So today, and all Thursdays from here on out, are going to be devoted to answering questions.
Mostly I'll be focusing on answering questions that come from linked up blogs, but I'll also keep an eye on Facebook, YouTube, and the comments here.
So the questions for today are:
Do you use a stitch regulator?
No. I don't use a stitch regulator on any of my machines. I'm able to quilt fairly even stitches across my quilts because my ratio (the speed of my hands and the speed of my machine) is balanced, though now that I'm quilting bigger, I'm finding I need to focus on slowing down my hands, but keep my machine the same speed.
And since you asked, here's my lecture on the subject:
I think a stitch regulator COULD be a good tool for a beginning quilter, but ONLY if you use it understanding its limitations.
A stitch regulator is a tiny computer that looks at the speed of the quilt moving and it automatically increases or decrease the speed of the machine to accommodate the speed of the quilt.
When using a regulator, you don't use your foot pedal. Instead the stitch regulator sends signals to the machine and makes the needle go up and down faster or slower.
For a beginner just starting out, a stitch regulator could be extremely helpful because you won't have to work so hard to see pretty, balanced stitches. The regulator will create fairly good stitches from the beginning and as you get used to moving the quilt and forming a design, your stitches will get even better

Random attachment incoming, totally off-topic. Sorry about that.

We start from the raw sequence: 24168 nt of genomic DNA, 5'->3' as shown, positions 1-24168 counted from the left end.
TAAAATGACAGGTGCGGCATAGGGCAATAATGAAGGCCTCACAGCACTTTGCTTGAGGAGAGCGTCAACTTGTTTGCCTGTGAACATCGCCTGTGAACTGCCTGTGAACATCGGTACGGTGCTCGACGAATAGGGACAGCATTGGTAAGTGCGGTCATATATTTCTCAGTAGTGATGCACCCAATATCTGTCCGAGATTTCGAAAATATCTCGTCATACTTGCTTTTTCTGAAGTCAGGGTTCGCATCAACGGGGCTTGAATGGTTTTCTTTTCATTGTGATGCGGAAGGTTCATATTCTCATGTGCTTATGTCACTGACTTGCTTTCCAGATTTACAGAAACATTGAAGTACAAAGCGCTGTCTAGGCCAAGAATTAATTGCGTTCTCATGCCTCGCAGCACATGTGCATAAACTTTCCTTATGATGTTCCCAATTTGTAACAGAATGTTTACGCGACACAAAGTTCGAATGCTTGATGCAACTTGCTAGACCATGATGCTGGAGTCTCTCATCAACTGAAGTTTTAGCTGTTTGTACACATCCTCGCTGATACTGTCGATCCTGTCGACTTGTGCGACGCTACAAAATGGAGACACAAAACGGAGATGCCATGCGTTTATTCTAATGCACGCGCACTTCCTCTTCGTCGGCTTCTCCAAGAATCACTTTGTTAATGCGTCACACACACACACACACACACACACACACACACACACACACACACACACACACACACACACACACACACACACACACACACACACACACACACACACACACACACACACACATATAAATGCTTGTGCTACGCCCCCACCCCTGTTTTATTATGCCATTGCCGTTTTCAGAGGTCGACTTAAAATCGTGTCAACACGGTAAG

The thing is - you are much smarter than this little computer.
You might not feel like it right now, but you are infinitely smarter and more talented than a stitch regulator. It just takes practice to find perfect stitches on your own, but once you have it, you really can't lose it.
You know and can prepare for a bend in you design by slowing down your machine. You know you get faster when you stitch a certain curve. A stitch regulator doesn't know this and sometimes they can lag behind. This creates a noticeable change in your stitches as the computer tries to speed up quickly to keep up with you.
This happens especially when you're stitching a design you've gotten very comfortable with. As you memorize the flow and pattern of a design, the faster you will be comfortable stitching it. Your hands will naturally move the quilt faster and faster, and if you were controlling your foot pedal too, your speed would naturally increase as well to maintain a balanced stitch.
But with a stitch regulator, you will eventually get to a point where your hands are moving faster and more fluidly than the stitch regulator can keep up with.
This is the reason I don't like stitch regulators: they are like training wheels that don't allow you to grow.
Training wheels on a kid's bike are designed to help them maintain balance and not fall over sideways because balancing a 2 wheel bike can be tricky the first time you do it. You put them on your kid's bike and after a few months he'll get the hang of balancing the bike and then you can take them off again.
A stitch regulator is similar because getting a balanced stitch with free motion can be tricky too. So it CAN be helpful, but only if you accept that one day you will grow out of this device and will need to take it off and quilt without it.